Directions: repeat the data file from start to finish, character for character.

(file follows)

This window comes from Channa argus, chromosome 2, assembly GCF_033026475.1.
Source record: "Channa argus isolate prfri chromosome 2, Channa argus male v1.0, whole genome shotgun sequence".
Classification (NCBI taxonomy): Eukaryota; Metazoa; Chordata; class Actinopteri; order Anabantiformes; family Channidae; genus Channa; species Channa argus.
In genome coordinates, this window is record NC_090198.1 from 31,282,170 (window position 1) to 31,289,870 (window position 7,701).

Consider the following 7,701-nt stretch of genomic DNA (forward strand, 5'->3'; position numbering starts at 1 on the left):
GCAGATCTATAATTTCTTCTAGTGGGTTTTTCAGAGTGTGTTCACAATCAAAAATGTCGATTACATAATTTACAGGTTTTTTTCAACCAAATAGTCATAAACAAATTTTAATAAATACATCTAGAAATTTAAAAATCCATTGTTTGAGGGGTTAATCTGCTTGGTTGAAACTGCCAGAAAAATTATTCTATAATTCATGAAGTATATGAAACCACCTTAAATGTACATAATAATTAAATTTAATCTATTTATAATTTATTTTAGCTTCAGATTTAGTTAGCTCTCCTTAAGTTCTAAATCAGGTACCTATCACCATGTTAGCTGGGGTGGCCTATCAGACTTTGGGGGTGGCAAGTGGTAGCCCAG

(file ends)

This window comes from Channa argus, chromosome 2, assembly GCF_033026475.1.
Source record: "Channa argus isolate prfri chromosome 2, Channa argus male v1.0, whole genome shotgun sequence".
Classification (NCBI taxonomy): Eukaryota; Metazoa; Chordata; class Actinopteri; order Anabantiformes; family Channidae; genus Channa; species Channa argus.
In genome coordinates, this window is record NC_090198.1 from 31,282,170 (window position 1) to 31,289,870 (window position 7,701).

Consider the following 7,701-nt stretch of genomic DNA (forward strand, 5'->3'; position numbering starts at 1 on the left):
GCAGATCTATAATTTCTTCTAGTGGGTTTTTCAGAGTGTGTTCACAATCAAAAATGTCGATTACATAATTTACAGGTTTTTTTCAACCAAATAGTCATAAACAAATTTTAATAAATACATCTAGAAATTTAAAAATCCATTGTTTGAGGGGTTAATCTGCTTGGTTGAAACTGCCAGAAAAATTATTCTATAATTCATGAAGTATATGAAACCACCTTAAATGTACATAATAATTAAATTTAATCTATTTATAATTTATTTTAGCTTCAGATTTAGTTAGCTCTCCTTAAGTTCTAAATCAGGTACCTATCACCATGTTAGCTGGGGTGGCCTATCAGACTTTGGGGGTGGCAAGTGGTAGCCCAG